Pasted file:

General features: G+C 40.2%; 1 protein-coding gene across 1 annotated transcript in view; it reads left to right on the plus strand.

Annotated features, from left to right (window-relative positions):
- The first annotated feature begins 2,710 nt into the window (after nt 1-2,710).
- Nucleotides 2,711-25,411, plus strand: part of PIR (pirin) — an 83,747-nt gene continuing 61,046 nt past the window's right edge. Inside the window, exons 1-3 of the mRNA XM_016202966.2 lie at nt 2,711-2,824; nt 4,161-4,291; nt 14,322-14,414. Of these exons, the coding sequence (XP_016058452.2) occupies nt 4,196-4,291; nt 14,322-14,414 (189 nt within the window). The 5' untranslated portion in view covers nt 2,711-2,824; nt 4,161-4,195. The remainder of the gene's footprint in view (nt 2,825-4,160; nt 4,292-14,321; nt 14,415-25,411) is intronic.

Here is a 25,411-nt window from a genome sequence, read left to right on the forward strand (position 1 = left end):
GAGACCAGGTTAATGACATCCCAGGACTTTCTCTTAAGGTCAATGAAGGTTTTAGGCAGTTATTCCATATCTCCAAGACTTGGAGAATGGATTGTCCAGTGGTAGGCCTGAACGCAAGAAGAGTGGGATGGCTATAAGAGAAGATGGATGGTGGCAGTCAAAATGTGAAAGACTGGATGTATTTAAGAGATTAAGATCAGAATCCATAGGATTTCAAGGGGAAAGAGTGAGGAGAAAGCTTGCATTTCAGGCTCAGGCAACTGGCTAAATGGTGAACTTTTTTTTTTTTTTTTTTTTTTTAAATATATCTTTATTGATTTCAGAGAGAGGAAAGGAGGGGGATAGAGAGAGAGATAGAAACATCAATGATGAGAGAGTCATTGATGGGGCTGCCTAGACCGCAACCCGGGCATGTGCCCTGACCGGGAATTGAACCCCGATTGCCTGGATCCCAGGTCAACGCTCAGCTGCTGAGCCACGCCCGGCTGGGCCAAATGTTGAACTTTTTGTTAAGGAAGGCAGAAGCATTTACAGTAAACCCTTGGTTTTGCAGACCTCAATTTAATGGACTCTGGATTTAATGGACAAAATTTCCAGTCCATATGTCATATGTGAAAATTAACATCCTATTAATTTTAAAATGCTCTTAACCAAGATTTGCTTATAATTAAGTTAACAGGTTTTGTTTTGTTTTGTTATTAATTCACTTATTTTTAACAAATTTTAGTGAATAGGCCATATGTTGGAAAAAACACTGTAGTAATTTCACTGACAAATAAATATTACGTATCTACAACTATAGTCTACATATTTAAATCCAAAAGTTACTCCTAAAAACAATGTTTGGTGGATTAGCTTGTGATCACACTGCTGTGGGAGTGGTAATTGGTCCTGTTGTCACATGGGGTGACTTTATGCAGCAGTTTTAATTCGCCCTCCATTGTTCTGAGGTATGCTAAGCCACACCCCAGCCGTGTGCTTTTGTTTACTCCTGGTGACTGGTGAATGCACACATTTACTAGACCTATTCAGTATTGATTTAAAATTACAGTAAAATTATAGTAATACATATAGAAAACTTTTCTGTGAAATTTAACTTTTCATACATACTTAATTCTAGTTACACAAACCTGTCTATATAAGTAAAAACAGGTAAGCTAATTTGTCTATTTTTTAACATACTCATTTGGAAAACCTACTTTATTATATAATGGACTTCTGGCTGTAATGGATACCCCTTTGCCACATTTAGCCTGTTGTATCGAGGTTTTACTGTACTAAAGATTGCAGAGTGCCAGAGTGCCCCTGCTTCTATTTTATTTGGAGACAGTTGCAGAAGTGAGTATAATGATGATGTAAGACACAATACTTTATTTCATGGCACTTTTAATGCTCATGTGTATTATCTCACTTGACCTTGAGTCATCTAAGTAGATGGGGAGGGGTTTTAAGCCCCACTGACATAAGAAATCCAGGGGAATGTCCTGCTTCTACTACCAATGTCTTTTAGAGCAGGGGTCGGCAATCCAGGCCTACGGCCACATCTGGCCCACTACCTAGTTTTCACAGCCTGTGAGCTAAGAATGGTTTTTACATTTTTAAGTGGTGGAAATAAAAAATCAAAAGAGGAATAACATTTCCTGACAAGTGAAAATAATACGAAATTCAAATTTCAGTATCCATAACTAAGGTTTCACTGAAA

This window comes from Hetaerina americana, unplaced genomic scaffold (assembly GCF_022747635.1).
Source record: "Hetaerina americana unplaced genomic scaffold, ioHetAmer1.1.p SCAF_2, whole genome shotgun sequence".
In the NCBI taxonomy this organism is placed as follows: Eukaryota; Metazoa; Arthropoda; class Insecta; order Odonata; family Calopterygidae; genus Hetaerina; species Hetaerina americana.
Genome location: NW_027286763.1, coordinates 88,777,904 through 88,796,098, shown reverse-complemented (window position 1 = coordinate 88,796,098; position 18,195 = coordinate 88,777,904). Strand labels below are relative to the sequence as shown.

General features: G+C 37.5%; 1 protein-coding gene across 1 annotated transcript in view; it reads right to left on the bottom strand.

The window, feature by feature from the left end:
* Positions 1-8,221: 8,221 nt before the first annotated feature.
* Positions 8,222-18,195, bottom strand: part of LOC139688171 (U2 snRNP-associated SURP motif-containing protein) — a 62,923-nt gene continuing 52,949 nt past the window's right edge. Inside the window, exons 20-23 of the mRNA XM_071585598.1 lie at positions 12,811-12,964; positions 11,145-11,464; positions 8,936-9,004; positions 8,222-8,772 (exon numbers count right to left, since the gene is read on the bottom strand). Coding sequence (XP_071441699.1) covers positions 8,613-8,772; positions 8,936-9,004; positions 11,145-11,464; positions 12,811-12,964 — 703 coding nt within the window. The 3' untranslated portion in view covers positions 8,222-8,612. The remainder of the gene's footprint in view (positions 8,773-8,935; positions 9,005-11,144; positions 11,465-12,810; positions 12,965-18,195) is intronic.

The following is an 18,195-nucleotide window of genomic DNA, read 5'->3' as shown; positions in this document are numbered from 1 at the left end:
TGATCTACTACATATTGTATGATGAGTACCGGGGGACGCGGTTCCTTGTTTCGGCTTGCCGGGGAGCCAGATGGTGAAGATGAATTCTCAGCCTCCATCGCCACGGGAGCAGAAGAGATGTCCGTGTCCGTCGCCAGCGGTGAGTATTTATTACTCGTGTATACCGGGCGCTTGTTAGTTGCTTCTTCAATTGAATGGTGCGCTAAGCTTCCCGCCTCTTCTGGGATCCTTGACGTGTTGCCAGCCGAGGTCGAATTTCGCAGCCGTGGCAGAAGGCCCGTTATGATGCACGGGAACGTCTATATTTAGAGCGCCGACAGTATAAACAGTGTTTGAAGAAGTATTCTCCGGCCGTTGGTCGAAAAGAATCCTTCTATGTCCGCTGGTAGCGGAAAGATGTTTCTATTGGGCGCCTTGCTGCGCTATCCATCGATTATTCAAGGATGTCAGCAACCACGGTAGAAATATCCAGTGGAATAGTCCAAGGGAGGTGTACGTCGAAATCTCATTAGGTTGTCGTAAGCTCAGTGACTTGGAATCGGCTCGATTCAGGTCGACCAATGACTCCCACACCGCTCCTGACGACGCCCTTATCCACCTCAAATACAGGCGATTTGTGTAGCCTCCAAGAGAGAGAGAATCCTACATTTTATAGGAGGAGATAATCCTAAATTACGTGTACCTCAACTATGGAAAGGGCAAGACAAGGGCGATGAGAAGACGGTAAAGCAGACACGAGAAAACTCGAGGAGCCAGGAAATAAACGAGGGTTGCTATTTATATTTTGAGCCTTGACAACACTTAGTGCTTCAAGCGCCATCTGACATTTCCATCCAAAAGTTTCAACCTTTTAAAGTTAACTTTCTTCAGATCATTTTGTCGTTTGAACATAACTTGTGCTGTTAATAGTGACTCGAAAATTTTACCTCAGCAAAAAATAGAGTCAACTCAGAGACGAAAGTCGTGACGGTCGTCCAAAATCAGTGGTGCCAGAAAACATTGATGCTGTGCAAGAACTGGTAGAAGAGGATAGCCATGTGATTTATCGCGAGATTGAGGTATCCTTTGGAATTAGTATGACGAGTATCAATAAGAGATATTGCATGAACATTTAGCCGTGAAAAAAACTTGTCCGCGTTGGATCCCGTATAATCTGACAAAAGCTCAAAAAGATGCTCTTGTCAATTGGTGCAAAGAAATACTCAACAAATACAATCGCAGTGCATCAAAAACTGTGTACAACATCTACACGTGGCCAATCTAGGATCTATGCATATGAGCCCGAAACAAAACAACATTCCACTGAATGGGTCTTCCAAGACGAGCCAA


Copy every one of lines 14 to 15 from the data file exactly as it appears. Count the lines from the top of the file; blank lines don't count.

* Positions 8,222-18,195, bottom strand: part of LOC139688171 (U2 snRNP-associated SURP motif-containing protein) — a 62,923-nt gene continuing 52,949 nt past the window's right edge. Inside the window, exons 20-23 of the mRNA XM_071585598.1 lie at positions 12,811-12,964; positions 11,145-11,464; positions 8,936-9,004; positions 8,222-8,772 (exon numbers count right to left, since the gene is read on the bottom strand). Coding sequence (XP_071441699.1) covers positions 8,613-8,772; positions 8,936-9,004; positions 11,145-11,464; positions 12,811-12,964 — 703 coding nt within the window. The 3' untranslated portion in view covers positions 8,222-8,612. The remainder of the gene's footprint in view (positions 8,773-8,935; positions 9,005-11,144; positions 11,465-12,810; positions 12,965-18,195) is intronic.

The following is an 18,195-nucleotide window of genomic DNA, read 5'->3' as shown; positions in this document are numbered from 1 at the left end: